Microwave Pralines
"The most fantastic, EASY candy you can make... sinfully delicious and habit forming. I have only seen this fail once, and then the disaster was the most marvelous gooey pecan praline ice cream topping."
Original recipe yield: 3 dozen.
Prep Time:20 MinutesCook Time:13 MinutesReady In:35 MinutesServings:18

1 pound light brown sugar
1 cup heavy whipping cream
2 tablespoons light corn syrup
1 tablespoon butter
2 cups chopped toasted pecans

In a deep, microwave-safe bowl, mix together brown sugar, whipping cream, and corn syrup. Microwave on High for 13 minutes.
Mix in butter until well blended. Then stir, stir, and stir until mixture begins to cool and get creamy. Stir in chopped nuts. Drop by tablespoonfuls onto waxed paper to cool.







THE TOP TEN MOST POWERFUL NEW ORLEANS VOODOO PRIESTESSES The following phenomenal women were chosen by our readers as the Top Ten Most Powerful Voodoo Priestesses in New Orleans 2006

TOP TEN HAUNTED NEW ORLEANS BARS According to some locals and experts in the Parnornormal field, the following are are to be considered the Top Ten Most Haunted Bars in New Orleans and are among the best places for possible encounters with, and to see a real New Orleans ghost.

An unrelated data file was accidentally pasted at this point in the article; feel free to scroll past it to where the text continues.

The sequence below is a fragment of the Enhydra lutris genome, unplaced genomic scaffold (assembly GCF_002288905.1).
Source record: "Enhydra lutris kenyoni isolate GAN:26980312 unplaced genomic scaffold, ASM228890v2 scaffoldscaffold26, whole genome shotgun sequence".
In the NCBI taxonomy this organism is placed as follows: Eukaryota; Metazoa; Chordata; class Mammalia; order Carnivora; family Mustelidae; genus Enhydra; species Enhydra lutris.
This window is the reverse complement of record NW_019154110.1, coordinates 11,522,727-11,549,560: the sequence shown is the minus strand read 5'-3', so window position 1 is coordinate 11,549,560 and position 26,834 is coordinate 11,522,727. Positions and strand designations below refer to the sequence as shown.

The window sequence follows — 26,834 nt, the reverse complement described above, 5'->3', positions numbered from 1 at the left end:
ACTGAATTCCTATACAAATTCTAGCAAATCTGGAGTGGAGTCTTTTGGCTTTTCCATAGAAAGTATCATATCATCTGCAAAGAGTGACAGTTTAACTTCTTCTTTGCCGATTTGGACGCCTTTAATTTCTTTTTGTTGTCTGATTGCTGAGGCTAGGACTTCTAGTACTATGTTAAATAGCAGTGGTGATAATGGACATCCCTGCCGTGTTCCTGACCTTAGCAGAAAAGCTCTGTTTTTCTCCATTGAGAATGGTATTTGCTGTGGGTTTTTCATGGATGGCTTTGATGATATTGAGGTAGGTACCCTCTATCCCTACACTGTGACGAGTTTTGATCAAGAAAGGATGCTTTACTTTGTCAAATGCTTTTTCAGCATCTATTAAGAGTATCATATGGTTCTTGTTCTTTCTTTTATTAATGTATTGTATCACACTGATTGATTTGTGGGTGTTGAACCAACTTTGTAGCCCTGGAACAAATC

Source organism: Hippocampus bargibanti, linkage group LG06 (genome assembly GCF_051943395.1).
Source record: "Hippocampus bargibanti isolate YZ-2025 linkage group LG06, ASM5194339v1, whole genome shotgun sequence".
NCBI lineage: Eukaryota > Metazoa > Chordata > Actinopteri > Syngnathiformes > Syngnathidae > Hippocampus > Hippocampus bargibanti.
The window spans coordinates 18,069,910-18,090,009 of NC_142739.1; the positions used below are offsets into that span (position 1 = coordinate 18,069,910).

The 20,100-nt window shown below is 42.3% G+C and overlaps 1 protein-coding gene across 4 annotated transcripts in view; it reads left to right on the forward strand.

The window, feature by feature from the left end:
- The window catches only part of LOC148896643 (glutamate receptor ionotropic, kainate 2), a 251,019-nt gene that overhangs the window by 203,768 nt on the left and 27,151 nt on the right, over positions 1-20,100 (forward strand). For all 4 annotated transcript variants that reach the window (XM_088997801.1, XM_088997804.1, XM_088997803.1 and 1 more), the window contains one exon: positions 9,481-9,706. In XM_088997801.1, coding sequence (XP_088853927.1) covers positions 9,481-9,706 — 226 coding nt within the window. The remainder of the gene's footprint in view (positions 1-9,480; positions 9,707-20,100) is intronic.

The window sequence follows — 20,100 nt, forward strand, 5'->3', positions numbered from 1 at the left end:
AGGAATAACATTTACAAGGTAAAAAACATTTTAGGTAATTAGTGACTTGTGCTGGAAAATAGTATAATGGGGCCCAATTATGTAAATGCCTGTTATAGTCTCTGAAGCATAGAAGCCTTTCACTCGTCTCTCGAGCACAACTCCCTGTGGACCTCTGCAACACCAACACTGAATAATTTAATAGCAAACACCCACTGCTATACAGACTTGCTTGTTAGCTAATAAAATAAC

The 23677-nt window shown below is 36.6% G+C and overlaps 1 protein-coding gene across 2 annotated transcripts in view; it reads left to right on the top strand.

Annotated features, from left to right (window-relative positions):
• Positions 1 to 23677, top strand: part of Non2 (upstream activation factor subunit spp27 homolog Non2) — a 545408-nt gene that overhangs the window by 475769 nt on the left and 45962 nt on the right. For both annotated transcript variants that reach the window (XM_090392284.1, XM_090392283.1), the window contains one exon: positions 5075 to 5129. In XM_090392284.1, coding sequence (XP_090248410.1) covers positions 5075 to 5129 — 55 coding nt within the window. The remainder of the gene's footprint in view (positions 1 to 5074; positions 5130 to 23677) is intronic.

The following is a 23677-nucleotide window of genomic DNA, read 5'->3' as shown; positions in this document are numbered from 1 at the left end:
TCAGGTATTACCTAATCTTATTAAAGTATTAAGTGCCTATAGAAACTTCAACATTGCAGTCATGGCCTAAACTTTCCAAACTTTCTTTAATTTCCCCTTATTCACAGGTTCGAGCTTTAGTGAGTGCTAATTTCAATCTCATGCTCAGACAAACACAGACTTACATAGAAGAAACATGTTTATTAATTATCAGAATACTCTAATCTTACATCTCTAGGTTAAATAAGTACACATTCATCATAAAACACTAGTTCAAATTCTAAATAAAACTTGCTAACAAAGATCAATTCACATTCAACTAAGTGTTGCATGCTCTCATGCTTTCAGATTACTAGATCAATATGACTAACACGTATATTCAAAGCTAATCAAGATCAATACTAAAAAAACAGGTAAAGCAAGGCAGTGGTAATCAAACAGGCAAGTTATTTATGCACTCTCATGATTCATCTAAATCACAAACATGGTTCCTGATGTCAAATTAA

TOP TEN HAUNTED NEW ORLEANS CEMETERIES Considered by locals visitors and paranormal investigators world wide as actually the most haunted Cemeteries in all the United States.


TOP TEN HAUNTED NEW ORLEANS GHOST AND CEMETERY TOURS Here is the list of The Top Ten Haunted Ghost Tours New Orleans 2006, These are considered by Haunted New Orleans Tours and Voted by our readers as the very best 2006 Haunted Tour, Ghost Tours, Vampire, Voodoo, Cemetery Tour, Haunted History, Haunted House, Haunted Swamp and Ghost Walk Tours for you to enjoy and to investigate The Big Easy on your own.

TOP TEN HAUNTED NEW ORLEANS HOTELS If your travel to New Orleans is conference, or just fun related, you will be pleased to know that many haunted hotels are just blocks to the Morial Convention Center, the largest convention center in Louisiana. During Carnival season, the New Orleans Haunted hotels offers an ideal location; as Mardi Gras parades roll only a few blocks away from the grand entrance of these classic New Orleans hotels.

TOP TEN HAUNTED NEW ORLEANS HOUSES New Orleans is often call "The Most Haunted City In America"with urban legends and all kinds of scary ghosts and reported often, real haunted houses, haunted mansions, and Plantations. Many often a few make the claim of being "the mos realt haunted house in New Orleans." And there's quite a bit of anecdotal evidence to support those haunted ghost filled claim.